3.- Los medios movilizativos (Camioneta de Tina), la facilitaría la OMP, además se integrarían 20 combatientes, lo cual así fue, la columna de combatientes se formó y tomo las orientaciones militares para la acción, saliendo en varias camionetas los combatientes del comando central Rigoberto Palma Sandoval, que se encontraba ubicado en la Colonia del Estadio hoy lleva el nombre de José de la Cruz Mena, el hombre leproso y del pentagrama de la música del Vals en Nicaragua.

4.- Una vez conformada y estructurada la columna guerrillera, a eso de las tres de la tarde del día sábado 16 de junio, se procedió a conformar la columna y se escogieron a los mejores hombres con alto espíritu y principio revolucionario, era casi las cuatro de la tarde, después de haber bajado las orientaciones políticas y militares, se abordan las camionetas y se inicia la marcha hacia el objetivo planteado la Mina del Limón.

5.- antes de llegar a la entrada del camino hacia la Mina, se pasó por el municipio de Telica, pueblo que está ubicado a unos 10 kilómetros de la ciudad de León, donde se tuvo un alto para seguir imprimiendo animo e entusiasmo y combatividad a los combatientes, en ese lapso de estadía un compañero llamado Mario, se le fue un disparo de una escopeta 12, hiriendo a dos o tres niños que jugaban en la calle y asombrado por vernos a todos armados, ante esa situación se procede llevar a los niños al hospital de León (Hospital Viejo) y además se manda al compañero que se le fue el tiro al comando militar donde habíamos salido, sancionándolo lo cual disminuyo la cantidad de combatientes, quedando integrada la columna por 28 combatientes, en vista que se queda el que disparo el tiro y conducto, ante esa situación se da la orden de proceder con la marcha hacia el objetivo planificado(Mina del Limón).

Durante este tiempo nos dan las 6 de la tarde el sol comienza a ocultarse y empieza a caer la noche, entramos al camino de tierra y se tiene que recorrer aproximadamente unos 10 a 12 kilómetros para llegar a la comunidad de la Mina de Limón, la marcha es lenta y con luces de los vehículos apagados con el mayor silencio y estrategia militar, todos íbamos con un gran espíritu de combatividad pero también con el recelo que la guardia nos detectara y nos hiciera una emboscada y de esa forma poder fracasar con la misión encomendada.

Gracias A Dios, se logró llegar o logramos a cercanos a unos dos kilómetros de la entrada de la comunidad de la Mina, entonces procedí a dar la orden de desembarcar de cada una de las camionetas y conformar una columna de marcha a píe con el fin de acercarnos lo más que pudiéramos al poblado, a eso de las once de la noche aproximadamente llegamos y empezamos a penetrar por el área donde estaba la pista de aterrizaje de los aviones que llegaban a recoger el Oro como también para reforzar los puntos estratégicos de la mina como del mismo cuartel de la guardia de Somoza, una vez avanzado y habiéndonos tomados una loma que se ubicaba precisamente frente al Cuartel de la Guardia, se procedió de manera silenciosa y estratégica a ubicar a los combatientes de forma que el frente de guerra fuera de diferentes ángulos lo cual esto traería desesperación de la guardia, la preocupación era que la noche avanzaba y la calle donde se encontraba el cuartel de la guardia se encontraba con niños jugando y por otro lado personas civiles en la acera del comando y su entorno, a todo esto se suma la latidera de los perros lo que nos preocupaba por que podíamos ser descubierto y la guardia podría tomar el avance en contra de la columna guerrillera.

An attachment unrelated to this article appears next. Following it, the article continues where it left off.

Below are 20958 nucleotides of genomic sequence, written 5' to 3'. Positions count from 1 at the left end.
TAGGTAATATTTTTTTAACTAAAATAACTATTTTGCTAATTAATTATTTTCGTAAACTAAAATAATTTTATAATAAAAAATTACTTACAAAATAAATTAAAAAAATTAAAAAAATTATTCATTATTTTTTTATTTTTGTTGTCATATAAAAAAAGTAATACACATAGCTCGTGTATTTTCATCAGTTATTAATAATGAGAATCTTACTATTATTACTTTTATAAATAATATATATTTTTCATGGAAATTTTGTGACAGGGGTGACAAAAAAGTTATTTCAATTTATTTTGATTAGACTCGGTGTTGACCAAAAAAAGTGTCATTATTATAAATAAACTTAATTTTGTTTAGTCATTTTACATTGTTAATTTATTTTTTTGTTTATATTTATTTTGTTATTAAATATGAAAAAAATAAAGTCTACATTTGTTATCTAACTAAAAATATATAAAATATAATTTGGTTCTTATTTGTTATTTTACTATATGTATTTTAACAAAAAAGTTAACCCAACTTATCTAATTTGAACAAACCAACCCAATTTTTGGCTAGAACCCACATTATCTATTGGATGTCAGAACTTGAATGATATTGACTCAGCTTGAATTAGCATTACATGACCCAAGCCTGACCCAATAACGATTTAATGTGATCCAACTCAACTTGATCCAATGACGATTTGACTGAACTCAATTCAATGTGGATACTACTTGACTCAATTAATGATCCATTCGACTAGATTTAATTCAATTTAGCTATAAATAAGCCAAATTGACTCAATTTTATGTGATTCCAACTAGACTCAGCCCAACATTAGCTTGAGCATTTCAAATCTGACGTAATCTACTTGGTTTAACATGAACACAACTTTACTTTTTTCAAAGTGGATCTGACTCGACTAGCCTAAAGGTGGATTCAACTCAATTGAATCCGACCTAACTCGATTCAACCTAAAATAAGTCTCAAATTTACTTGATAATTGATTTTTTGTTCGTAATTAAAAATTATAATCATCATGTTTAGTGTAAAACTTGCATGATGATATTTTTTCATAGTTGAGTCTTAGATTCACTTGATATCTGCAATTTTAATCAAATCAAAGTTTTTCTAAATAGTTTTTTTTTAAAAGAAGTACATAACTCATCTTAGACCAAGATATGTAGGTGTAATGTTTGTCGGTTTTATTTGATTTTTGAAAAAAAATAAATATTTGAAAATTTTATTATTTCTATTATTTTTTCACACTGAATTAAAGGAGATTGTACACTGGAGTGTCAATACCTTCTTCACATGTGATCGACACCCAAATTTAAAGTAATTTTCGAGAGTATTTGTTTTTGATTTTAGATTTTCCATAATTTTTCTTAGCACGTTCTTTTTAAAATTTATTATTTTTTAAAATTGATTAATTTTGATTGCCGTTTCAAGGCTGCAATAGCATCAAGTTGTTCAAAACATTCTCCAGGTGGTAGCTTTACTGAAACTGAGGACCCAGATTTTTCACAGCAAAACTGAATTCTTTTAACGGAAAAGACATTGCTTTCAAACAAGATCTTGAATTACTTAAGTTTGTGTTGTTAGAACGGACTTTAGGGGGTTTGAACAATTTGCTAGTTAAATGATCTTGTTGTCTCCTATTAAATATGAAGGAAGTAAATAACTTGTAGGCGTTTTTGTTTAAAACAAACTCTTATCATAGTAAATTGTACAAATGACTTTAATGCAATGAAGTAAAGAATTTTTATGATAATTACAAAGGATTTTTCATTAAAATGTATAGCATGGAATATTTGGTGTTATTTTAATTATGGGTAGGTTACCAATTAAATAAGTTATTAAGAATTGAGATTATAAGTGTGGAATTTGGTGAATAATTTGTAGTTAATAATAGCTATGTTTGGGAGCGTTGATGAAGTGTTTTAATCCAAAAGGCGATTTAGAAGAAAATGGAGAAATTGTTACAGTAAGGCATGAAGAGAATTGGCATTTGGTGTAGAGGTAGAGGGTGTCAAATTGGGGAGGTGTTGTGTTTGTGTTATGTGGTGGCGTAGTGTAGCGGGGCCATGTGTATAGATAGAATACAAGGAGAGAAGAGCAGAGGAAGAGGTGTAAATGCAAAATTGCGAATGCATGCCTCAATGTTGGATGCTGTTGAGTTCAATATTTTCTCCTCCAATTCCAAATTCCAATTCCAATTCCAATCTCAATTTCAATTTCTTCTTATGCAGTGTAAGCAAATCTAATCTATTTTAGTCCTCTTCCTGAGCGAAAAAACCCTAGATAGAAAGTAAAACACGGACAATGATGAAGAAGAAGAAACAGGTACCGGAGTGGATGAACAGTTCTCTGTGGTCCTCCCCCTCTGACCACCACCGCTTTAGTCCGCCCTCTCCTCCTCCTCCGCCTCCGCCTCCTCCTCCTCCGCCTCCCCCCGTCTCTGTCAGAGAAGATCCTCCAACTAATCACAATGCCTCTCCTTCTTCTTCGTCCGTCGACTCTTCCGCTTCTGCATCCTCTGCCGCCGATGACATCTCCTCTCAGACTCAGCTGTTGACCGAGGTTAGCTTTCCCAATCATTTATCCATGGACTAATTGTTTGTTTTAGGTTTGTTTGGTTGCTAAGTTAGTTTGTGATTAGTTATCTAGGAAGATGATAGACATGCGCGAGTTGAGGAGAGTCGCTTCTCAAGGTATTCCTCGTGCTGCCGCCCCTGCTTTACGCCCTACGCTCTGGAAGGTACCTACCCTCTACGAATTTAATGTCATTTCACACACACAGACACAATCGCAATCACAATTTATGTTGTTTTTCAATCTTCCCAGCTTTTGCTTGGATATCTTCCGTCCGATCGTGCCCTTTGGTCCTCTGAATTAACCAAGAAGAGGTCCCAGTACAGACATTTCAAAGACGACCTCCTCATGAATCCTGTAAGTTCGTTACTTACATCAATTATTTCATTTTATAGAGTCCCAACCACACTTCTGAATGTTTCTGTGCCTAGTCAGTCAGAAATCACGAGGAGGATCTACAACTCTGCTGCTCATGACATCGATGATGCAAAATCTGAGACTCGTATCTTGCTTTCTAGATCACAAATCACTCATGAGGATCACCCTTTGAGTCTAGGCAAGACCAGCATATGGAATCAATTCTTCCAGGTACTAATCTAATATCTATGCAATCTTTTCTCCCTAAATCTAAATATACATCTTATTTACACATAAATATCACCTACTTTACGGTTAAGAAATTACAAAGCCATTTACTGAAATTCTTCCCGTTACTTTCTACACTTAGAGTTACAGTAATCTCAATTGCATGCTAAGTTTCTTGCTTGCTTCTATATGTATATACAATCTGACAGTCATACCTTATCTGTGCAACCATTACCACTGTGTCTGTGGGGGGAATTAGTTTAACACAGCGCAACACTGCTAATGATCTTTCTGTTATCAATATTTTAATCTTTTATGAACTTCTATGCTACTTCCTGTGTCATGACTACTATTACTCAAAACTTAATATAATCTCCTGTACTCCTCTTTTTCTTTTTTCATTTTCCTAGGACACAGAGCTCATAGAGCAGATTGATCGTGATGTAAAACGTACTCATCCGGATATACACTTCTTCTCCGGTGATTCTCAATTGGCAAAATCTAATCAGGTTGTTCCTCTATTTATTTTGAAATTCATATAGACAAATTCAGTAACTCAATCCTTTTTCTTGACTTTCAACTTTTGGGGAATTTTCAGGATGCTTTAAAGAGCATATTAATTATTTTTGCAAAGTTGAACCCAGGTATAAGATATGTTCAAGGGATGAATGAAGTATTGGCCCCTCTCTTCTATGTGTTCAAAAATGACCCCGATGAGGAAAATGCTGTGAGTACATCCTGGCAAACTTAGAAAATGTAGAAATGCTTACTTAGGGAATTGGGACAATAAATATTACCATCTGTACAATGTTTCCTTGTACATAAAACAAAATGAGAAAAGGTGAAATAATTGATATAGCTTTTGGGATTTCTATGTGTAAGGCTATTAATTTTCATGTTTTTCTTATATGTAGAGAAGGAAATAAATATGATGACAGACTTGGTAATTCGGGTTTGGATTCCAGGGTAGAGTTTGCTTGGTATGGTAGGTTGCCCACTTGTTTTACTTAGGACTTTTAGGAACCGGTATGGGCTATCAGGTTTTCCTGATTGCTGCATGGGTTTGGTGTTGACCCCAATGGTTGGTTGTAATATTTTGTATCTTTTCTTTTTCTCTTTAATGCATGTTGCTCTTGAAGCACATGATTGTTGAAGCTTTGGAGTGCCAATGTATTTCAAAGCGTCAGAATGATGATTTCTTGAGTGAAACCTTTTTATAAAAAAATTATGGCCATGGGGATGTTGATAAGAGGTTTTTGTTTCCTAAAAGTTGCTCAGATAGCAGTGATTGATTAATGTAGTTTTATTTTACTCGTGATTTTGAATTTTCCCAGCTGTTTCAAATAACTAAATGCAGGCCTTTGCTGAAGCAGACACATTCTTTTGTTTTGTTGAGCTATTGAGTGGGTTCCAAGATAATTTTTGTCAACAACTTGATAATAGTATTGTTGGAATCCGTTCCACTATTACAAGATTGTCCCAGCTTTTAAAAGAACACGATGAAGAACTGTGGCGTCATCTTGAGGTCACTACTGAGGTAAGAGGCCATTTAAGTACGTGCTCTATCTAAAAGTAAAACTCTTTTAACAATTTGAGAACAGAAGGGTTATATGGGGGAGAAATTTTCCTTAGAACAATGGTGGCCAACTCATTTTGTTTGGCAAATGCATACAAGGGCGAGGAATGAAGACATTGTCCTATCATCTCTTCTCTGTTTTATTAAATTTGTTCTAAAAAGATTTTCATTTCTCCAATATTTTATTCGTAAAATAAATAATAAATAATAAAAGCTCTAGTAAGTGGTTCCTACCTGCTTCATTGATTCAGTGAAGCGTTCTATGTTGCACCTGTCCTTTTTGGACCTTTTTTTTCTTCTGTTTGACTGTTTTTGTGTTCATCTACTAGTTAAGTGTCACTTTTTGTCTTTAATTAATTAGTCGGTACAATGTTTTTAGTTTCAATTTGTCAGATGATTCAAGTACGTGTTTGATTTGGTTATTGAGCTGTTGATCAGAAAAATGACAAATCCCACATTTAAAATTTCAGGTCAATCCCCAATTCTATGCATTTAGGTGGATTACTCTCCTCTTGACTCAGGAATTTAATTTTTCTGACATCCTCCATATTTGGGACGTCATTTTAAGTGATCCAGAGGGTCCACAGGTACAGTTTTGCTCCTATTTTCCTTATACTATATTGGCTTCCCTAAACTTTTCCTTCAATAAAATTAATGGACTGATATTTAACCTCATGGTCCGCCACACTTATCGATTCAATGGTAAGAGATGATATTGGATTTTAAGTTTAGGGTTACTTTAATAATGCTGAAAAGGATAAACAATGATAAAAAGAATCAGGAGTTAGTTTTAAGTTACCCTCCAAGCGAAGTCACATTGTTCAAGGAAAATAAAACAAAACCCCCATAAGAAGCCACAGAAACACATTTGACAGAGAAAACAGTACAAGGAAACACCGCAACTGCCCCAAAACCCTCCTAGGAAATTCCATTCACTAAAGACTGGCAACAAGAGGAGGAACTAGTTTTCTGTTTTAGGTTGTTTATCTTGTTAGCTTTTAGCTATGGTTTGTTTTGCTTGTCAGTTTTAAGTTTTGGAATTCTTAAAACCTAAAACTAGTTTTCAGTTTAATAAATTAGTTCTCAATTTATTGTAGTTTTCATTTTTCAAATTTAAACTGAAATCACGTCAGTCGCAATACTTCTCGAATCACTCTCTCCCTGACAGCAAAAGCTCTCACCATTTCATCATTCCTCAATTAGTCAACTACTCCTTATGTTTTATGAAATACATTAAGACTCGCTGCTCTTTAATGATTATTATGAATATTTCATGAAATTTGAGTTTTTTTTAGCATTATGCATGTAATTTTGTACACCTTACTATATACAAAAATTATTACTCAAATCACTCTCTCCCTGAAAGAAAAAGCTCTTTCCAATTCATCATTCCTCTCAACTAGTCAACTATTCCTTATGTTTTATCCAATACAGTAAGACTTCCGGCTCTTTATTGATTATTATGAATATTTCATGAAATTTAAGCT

Una vez ubicada toda la fuerza guerrillera, lista para romper los fuegos en contra de la guardia de Somoza, solamente esperaban la orden mía (Cmadte. Oscar), mejor dicho Marcelo Pereira, fue a eso de la tres de la madrugada del día domingo 17 de junio del 79, se rompe el asalto con la fusilería que teníamos y se lanza un cohete conocido como bastón chino, lo que significaba que el asalto había empezado, amaneció y los disparos por ambos bandos se oían con fuerza,  por la mañana se acerca un avión de la Fuerza Aérea Nicaragüense (FAN) de la guardia de Somoza, con refuerzo en vista que la guardia del cuartel se sentía hostigada y las bajas de muertos y heridos por parte de la guardia se hacía sentir dentro del cuartel lo que contribuía a desmoralizarse a la tropa de Somoza, el avión quería aterrizar en la pista, pero la fusilería guerrillera no permitió que el avión bajara con el refuerzo de guardias, ante esta situación un combatiente fue a montarse a un Tractor Caterpellar lo encendió y procedió a destruir la pista de aterrizaje abriendo zanjas por toda la pista lo que impidió que el avión aterrizara, esto obligo a que el avión se retira de la zona, dejando abandonado a los guardias del comando sin poderle ayudar, pasaron las horas y a eso de las una de la tarde, cuando nuestra fuerza tenía poca municiones logro integrar a un joven del pueblo a la lucha revolucionaria y que trabajaba en la propia Mina, este nos llevo hasta donde estaban las cajas de dinamitas que eran ocupadas para la extracción de material de la mina.